Home

natural awareness
relaxed presence, unfabricated, flowing, just as it is

 may all be healthy, happy, at ease in their body, at home in the world

Buddhist List of Lists

compiled by George Draffan

 

2 accumulations

merit (punyasambhara)

wisdom (jnanasambhara)

 

2 benefits

for onself and for others

2 obscurations (avarana)

conflicting emotions (klesavarana) resulting from believing in me and mine

prmitive beliefs about reality (jneyavarana) from believing objects are substantial and independent

 

3 armaments [note 1]

what one has learned (sutavudham)

detachment (pavivekavudham)

wisdom (pannavudham)

 

3 baskets (Tripitaka)

Vinaya Pitaka (in 3 parts: Suttavibhanga or 227 rules of the pattimokkha plus the rules for nuns; Khandhaka or chapters detailing the rules, broken into Mahavagga and Culavagga; and Parivara, appendix).

Sutta Pitaka (Digha Nikaya 34 long suttas: Majjhima Nikaya 152 medium length suttas; Samyutta Nikaya 2875 connected suttas in 52 groups; Anguttara Nikaya 2198 suttas arranged in 11-fold numerical categories; and Khuddaka Nikaya 15 separate works including the Dhammapada).

Abhidhamma Pitaka (7 texts added at various later times: Dhammasangani enumeration of dhammas; Vibhanga analysis of dhammas; Dhatukatha discussion o f elements; Puggalapannatti desscription of individuals; Kathavatthu points of controversy between sects; Yamaka book of pairs; and Patthana book of relations).

 

3 (4) bodies [note 2]

1. dharmakaya (dimension of what is) = emptiness.

2. sambhogakaya (dimension of quality) = emptiness and vividness are not two separate things.

3. nirmanakaya (dimension of what appears) = the vividness.

4. svabhavakaya (dimension of being) = the totality of the experience; totality, emptiness, and vividness are simultaneous.

 

3 conceits [note 3]

I am better than...

I am equal to...

I am worse than...

 

3 concentrations [note 4]

with thinking and pondering

with pondering without thinking

with neither pondering nor thinking

 

3 more concentrations [note 5]

on emptiness

the signless

desireless

 

3 corruptions [note 6]

sense-desire (kamasavo)

becoming (bhavasavo)

ignorance (avijjasavo)

 

3 cravings [note 7]

for sense pleasure (kamatanha)

for existence (bhavatanha)

for non-existence (vibhavatanha)

 

3 disciplines

ethics

meditation

wisdom

 

3 doors of liberation

emptiness

signlessness

wishlessness

 

3 ends (anta) [note 8]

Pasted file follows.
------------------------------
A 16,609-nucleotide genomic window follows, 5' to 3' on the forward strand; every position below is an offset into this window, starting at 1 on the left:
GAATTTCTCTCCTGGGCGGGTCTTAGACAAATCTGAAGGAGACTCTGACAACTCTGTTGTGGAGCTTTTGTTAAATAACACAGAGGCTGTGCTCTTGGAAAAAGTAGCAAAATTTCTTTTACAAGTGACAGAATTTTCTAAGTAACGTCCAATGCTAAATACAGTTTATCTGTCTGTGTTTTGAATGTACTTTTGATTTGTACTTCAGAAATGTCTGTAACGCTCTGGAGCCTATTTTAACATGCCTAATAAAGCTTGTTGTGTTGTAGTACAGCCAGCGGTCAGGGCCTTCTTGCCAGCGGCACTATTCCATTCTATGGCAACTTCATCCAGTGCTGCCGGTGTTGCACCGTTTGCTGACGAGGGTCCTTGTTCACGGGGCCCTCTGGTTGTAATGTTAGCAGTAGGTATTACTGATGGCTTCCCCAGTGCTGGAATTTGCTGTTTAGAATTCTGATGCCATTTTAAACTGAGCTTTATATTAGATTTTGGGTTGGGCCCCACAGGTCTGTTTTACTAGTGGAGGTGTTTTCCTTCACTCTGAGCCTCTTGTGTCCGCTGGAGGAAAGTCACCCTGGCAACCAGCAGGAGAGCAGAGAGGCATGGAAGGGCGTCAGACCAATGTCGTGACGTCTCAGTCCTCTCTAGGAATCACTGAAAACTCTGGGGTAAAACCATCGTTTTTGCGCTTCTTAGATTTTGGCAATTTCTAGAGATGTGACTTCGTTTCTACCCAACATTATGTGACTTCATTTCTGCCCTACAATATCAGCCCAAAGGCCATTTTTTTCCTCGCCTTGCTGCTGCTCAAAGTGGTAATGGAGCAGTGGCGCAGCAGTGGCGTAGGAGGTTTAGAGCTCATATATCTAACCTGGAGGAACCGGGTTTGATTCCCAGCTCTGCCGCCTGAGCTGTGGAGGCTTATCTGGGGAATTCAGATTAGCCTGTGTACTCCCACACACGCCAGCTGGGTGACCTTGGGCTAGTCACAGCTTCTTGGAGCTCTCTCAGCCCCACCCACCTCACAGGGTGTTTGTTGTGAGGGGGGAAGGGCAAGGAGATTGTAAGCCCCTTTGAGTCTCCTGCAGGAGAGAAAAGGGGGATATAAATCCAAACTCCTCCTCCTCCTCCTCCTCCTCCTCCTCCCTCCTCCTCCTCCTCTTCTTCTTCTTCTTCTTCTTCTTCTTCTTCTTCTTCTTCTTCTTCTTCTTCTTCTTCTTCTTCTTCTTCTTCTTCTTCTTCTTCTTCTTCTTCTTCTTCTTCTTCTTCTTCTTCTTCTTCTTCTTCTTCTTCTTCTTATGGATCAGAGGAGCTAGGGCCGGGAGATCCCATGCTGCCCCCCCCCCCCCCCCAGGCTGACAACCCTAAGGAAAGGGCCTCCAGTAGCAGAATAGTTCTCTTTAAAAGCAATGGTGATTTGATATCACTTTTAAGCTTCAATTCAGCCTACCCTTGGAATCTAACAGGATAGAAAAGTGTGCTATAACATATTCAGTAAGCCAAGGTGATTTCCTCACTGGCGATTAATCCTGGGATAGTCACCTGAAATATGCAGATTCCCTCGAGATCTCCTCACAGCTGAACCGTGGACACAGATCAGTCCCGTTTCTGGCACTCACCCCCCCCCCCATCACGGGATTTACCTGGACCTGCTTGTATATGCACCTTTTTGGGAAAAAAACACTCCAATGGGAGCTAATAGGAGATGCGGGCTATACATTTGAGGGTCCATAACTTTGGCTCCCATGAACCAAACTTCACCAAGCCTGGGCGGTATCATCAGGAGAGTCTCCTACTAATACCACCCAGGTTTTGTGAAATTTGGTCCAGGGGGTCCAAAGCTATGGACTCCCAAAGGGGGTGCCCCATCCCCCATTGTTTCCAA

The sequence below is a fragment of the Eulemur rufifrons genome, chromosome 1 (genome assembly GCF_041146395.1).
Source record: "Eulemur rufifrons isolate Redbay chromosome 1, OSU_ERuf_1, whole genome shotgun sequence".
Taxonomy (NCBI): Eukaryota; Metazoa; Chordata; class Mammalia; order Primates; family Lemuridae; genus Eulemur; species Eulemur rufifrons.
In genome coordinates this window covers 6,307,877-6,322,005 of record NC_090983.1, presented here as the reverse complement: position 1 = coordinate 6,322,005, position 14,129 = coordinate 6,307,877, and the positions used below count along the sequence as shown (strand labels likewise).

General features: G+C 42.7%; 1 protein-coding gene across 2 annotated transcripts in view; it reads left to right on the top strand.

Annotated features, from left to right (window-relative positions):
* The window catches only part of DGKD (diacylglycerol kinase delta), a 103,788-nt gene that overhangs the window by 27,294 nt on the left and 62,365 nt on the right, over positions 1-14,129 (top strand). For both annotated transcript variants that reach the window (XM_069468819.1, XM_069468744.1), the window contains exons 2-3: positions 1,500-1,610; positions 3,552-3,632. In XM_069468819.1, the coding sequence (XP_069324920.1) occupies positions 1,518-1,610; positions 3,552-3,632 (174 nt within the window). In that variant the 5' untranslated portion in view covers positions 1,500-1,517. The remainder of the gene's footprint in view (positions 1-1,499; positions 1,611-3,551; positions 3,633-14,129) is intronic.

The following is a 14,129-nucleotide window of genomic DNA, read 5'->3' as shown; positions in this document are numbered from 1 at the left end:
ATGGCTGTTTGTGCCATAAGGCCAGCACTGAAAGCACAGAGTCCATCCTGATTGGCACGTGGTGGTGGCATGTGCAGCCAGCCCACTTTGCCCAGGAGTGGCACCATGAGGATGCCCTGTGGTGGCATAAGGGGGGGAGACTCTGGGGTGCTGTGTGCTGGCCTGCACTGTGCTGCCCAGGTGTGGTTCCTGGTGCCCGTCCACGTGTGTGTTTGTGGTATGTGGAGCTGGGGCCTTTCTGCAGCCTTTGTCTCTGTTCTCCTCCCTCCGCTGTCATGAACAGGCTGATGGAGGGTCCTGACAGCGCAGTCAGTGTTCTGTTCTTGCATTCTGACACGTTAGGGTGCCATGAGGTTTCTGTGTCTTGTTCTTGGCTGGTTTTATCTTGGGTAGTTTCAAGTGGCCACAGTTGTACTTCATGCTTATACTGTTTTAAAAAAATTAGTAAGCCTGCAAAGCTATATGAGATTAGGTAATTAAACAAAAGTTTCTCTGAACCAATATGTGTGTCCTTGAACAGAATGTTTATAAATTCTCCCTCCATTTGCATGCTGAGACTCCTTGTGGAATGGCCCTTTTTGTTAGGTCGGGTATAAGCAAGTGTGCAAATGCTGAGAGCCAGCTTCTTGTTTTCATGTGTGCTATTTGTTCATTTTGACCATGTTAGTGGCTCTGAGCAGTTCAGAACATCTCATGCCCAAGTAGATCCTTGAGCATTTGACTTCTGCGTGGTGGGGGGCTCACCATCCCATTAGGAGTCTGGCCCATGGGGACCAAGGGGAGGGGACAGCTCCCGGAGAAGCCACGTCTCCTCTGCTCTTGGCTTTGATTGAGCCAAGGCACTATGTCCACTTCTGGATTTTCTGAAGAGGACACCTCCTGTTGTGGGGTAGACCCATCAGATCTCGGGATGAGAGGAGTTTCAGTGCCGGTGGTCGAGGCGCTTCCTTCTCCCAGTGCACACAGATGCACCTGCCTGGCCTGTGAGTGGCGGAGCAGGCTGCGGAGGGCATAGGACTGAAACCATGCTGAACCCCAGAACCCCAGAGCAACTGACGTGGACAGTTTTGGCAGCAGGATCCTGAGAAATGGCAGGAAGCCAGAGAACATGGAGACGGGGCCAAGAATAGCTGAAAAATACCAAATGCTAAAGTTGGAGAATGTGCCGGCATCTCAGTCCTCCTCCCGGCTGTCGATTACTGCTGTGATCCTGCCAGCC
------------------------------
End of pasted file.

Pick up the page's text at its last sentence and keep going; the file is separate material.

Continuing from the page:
personality

its arising

its cessation

 

3 faiths [note 9]

sincere interest in the 3 jewels as the source and guide on the path

longing to pursue the path

trust arising from conviction in the truth of karma and 4 noble truths

 

3 feeling-tones (feeling-sensations, vedana) [note 10]

pleasant

painful

neither

 

3 fetters (see also 10 fetters) [note 11]

belief in self (sakkayaditthi)

doubt (vicikiccha)

attachment to trites and rituals (silabbatapaaramaso)

 

3 intoxications [note 12]

with health

with youth

with life

 

3 jewels

Buddha

Dharma

Sangha

 

3 marks of existence (4 seals)

suffering, imperfection (dukkha, duhka)

impermanence, change (anicca, anitya)

emptiness, no separate self or things (anatta, anatman)

nirvana

 

3 miracles [note 13]

psychic power

telepathy

instruction

 

3 quests [note 14]

for sense-desires

for becoming

for the holy life

 

3 realms of samsara

realm of desire (kamadhatu)

realm of form (rupadhatu)

formless realm (arupadhatu)

 

3 roots of the vajrayana

blessing (lama)

accomplishement (yidam)

activity (dharmapalas)

 

3 sufferings [note 15]

of suffering (dukkha-dukkhata)

due to change (viparinama-dukkhata)

inherent in formations themselves (sankhara-dukkhata)

 

3 trainings (disciplines)

sila (morality or ethics)

samadhi (concentration or meditation)

prajna (wisdom or understanding)

 

3 unsurpassables [note 16]

vision (dassananuttariyam)

practice (patipadanuttariyam)

liberation (vimuttanuttariyam)

 

3 vows [note 17]

vow of individual liberation: hinayana: refuge vow

vow of awakening being: mahayana: bodhisattva vow

vow of direct awareness: vajrayana: samaya vow

 

4 absorptions see 8 absorptions

 

4 attentions [note 18] (see also 9 stages of shamata)

tight attention

interrupted attention

uninterrupted attention

spontaneous attention

 

4 bases of sympathy [note 19] (see also 4 social means)

generosity

pleasing speech

beneficial conduct

impartiality

 

4 certainties of a buddha (vaisharadya) [note 20]

that perfect enlightenment is irreversible

that all defilements are exhausted

that all obstacles have been overcome

of having proclaimed the way of abandoning samsara

 

4 clingings [note 21]

to sensuality

to views

to ruules and rituals

to belief in self

 

4 demons of chod [note 22] (4 obsessions [note 23])

tangible demons, or sense perceptions (obsession with the outer world)

intangible demons, or positive or negative thoughts (obsession with reactive emotions)

exaltation, or attachment to blissful experiences(obsession with pleasure and power)

arrogance, or attachment to self (obsession with sense of self)

 

4 Dharmas of Gampopa